By Kenneth Roy
Posted on 2017-08-16
There are plenty of reasons to wear a lab coat. For instance, lab coats are fire resistant, and they protect your skin from splashes and spills in the laboratory. The following are some helpful hints for selecting the right lab coat for your needs.
To identify the type of hazard, conduct a hazard assessment created by the Massachusetts Institute of Technology (MIT), which includes the following questions:
Does your lab work primarily with chemicals, biological agents, radioisotopes, or a mix of things?
Does your lab work involve animal handling?
Are there large quantities of flammable materials (>4 liters) used in a process or experiment?
Are there water reactive or pyrophoric materials used in the open air (e.g., in a fume hood instead of a glove box)?
Are there open flames or hot processes along with a significant amount of flammables?
How are hazardous chemicals used and what engineering controls are available (e.g. a fume hood or glove box)?
Is there a significant risk of spill, splash, or splatter for the tasks being done?
What is the toxicity of chemicals used and is there concern about inadvertent spread of contamination?
The right barrier
The next step is to make sure the lab coat has the best protection possible. You must understand the hazards and safety standards that apply to your science laboratory. In K–12 classrooms, it’s best to purchase a flame-resistant, chemical-resistant lab coat. Additionally, all fire-retardant clothing must meet the National Fire Protection Association’s NFPA 2112 standard. Fire-retardant lab coats should also be worn where pyrophoric reagents are used, NFPA 45 notes.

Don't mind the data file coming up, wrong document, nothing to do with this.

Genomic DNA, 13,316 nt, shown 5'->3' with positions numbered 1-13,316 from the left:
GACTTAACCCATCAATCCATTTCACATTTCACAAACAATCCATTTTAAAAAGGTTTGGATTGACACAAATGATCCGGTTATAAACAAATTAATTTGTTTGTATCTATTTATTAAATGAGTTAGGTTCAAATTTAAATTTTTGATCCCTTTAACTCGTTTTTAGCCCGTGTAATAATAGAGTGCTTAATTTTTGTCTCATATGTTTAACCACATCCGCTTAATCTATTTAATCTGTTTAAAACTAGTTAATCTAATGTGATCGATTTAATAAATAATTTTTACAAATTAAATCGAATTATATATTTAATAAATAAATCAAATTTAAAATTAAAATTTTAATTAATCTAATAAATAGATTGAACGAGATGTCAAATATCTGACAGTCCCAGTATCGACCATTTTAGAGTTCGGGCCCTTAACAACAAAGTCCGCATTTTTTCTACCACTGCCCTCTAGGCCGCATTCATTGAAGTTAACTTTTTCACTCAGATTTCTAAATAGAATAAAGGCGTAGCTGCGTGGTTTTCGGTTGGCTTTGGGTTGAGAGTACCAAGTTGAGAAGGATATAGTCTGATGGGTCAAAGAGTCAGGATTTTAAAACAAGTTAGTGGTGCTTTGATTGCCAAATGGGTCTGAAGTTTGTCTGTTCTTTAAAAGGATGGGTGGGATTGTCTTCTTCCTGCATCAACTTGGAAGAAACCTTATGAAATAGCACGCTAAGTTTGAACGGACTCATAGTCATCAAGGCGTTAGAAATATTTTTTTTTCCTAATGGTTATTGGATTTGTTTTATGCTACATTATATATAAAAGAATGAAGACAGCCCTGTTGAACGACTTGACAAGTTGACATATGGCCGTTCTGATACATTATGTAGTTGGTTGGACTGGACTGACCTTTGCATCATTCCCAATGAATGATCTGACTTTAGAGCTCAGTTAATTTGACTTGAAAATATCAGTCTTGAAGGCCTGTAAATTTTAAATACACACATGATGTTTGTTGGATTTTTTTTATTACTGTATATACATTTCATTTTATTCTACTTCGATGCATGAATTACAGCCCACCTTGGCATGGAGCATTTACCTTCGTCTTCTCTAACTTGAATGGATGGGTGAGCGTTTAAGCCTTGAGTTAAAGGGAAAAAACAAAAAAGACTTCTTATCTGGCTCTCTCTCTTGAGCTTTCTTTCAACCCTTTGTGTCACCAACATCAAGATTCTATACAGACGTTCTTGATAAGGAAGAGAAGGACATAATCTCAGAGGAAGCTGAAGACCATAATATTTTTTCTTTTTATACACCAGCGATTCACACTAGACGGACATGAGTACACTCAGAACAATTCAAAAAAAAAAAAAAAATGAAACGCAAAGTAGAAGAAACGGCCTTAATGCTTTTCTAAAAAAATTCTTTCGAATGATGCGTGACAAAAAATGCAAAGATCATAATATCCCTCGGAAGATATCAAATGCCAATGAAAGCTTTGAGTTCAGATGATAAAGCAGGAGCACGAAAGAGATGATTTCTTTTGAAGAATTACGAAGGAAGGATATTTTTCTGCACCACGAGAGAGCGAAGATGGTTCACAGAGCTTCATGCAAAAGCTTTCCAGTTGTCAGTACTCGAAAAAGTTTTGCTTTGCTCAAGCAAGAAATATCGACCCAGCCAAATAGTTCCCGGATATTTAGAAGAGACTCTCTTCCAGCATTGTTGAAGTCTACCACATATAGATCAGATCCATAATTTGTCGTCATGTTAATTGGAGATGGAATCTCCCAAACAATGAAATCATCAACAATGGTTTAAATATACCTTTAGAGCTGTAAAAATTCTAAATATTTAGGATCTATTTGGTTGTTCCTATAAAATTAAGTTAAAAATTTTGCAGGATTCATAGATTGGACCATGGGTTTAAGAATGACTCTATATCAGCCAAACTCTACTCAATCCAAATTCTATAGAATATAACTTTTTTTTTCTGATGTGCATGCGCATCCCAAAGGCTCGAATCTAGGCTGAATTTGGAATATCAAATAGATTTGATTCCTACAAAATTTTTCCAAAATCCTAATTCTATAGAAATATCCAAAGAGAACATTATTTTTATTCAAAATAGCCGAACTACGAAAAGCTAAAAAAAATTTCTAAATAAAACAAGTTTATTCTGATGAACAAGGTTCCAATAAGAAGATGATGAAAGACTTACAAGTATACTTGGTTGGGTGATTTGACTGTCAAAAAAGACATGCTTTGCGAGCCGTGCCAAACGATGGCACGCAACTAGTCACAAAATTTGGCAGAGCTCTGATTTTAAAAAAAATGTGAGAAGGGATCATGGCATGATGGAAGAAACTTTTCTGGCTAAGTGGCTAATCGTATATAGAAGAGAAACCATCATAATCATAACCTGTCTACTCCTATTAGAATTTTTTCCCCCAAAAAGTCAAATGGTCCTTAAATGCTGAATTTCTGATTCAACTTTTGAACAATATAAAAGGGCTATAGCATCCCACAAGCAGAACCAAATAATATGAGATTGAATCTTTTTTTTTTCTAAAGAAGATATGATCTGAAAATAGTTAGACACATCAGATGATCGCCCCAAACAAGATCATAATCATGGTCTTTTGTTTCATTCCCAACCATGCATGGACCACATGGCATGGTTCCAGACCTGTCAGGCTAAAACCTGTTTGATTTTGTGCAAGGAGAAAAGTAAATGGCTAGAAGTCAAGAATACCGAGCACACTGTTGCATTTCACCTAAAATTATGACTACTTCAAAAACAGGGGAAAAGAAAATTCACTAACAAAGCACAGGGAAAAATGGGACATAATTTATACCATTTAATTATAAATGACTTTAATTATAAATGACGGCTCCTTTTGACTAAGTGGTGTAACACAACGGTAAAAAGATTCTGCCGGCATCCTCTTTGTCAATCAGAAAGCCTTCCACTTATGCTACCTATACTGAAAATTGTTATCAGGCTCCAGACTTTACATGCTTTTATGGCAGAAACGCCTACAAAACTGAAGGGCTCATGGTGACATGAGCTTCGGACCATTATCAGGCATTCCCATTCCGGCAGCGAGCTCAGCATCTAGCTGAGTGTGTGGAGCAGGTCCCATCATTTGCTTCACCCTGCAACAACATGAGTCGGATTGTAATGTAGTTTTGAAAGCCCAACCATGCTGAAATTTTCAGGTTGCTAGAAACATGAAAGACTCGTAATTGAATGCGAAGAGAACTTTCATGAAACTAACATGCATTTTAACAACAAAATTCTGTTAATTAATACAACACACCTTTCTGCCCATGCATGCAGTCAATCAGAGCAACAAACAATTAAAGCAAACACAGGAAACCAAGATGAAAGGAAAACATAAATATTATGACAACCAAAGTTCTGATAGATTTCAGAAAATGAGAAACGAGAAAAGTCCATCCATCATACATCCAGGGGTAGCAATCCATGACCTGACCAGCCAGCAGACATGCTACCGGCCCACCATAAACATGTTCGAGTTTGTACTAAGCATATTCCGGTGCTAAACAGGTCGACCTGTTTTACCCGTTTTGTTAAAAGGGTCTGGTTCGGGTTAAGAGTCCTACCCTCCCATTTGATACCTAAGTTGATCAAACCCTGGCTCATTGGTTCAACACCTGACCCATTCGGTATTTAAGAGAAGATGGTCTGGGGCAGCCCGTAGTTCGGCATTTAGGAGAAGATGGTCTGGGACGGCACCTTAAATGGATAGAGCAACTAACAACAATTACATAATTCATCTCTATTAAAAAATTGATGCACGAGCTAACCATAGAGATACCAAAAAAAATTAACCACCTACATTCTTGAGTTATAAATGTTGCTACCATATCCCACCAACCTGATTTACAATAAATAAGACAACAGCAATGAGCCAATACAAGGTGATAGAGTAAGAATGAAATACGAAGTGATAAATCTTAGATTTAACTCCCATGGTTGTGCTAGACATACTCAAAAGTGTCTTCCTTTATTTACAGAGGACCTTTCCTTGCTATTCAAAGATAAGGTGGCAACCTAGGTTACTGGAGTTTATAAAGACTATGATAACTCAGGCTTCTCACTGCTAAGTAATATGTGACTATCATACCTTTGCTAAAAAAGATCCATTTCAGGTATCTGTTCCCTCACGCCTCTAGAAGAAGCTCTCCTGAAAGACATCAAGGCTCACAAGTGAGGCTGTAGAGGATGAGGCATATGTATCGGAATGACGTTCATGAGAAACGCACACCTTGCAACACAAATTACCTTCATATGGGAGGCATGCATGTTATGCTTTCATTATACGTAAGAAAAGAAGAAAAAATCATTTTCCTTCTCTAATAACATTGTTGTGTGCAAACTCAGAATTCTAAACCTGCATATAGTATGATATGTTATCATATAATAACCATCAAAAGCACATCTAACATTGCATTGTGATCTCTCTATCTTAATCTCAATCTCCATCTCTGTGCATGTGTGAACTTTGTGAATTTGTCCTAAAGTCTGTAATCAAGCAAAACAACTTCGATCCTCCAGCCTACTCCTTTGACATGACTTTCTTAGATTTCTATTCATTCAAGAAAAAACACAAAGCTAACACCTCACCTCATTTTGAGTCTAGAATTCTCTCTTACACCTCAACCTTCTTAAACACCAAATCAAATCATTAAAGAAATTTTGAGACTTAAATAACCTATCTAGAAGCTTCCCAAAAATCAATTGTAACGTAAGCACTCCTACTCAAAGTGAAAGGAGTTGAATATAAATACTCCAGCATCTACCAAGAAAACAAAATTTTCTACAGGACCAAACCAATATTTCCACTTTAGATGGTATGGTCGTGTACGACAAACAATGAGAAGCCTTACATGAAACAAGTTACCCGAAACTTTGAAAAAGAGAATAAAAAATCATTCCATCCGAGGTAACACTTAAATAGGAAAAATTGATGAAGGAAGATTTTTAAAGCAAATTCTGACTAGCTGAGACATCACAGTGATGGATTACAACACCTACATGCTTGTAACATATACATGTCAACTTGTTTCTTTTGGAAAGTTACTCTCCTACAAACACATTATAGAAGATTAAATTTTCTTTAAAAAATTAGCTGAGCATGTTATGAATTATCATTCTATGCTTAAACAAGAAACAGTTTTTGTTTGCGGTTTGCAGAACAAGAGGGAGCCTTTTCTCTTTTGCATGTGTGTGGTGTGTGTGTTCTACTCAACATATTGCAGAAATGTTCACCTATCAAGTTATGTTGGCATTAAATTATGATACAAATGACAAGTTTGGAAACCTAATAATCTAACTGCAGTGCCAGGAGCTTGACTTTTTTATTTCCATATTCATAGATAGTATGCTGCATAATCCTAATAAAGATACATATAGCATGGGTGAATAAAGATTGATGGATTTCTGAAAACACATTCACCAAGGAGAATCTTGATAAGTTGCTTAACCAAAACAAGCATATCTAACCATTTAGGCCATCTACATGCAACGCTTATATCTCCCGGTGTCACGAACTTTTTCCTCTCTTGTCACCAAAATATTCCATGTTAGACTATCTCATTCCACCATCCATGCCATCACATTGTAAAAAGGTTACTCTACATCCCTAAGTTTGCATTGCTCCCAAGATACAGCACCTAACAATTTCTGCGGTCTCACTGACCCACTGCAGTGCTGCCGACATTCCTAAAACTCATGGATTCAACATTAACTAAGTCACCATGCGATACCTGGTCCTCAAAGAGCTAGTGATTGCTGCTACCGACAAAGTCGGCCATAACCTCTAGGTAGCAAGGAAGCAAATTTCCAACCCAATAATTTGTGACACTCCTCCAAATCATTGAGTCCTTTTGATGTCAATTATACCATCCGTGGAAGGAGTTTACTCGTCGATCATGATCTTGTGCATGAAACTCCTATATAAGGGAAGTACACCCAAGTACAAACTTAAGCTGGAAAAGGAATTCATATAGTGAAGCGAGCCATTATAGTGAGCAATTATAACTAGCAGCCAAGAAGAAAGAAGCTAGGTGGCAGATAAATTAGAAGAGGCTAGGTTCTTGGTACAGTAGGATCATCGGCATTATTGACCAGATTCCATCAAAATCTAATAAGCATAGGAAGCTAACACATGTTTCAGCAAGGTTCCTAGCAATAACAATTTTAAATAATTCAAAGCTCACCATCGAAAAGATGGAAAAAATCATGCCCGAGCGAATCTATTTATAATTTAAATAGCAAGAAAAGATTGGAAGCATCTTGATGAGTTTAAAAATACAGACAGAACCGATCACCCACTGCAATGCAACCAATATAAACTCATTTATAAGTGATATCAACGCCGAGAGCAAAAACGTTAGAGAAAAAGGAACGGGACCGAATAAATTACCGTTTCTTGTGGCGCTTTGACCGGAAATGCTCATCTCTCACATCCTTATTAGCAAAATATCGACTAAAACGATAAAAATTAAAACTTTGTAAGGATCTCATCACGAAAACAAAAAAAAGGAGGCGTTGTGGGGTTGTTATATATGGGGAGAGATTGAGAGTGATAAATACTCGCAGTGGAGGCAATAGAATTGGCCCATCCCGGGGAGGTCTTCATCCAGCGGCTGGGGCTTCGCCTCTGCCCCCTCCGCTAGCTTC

Appropriate fit and design
In addition, there needs to be the right combination of fit and comfort. Length of sleeves and coat length are critical in providing the correct barrier. Lab coats that are too long in length can cause trip hazards. Tight coats can restrict movement. Also remember to purchase a coat that has openings on the side that will allow you to access your pants pockets without having to remove the coat, which is a potential safety hazard. Select lab coats with snap-on metal buttons instead of buttons threaded into the coat because they can be taken off quickly in case of an emergency. If the coat caught fire, for example, it can be quickly ripped off without the timely unbuttoning process.
Always select lab coats made of high-quality fabrics with double-stitched seams that will hold up to multiple washing. Also, unlike nylon and polyester, cotton-based fabrics will not melt.
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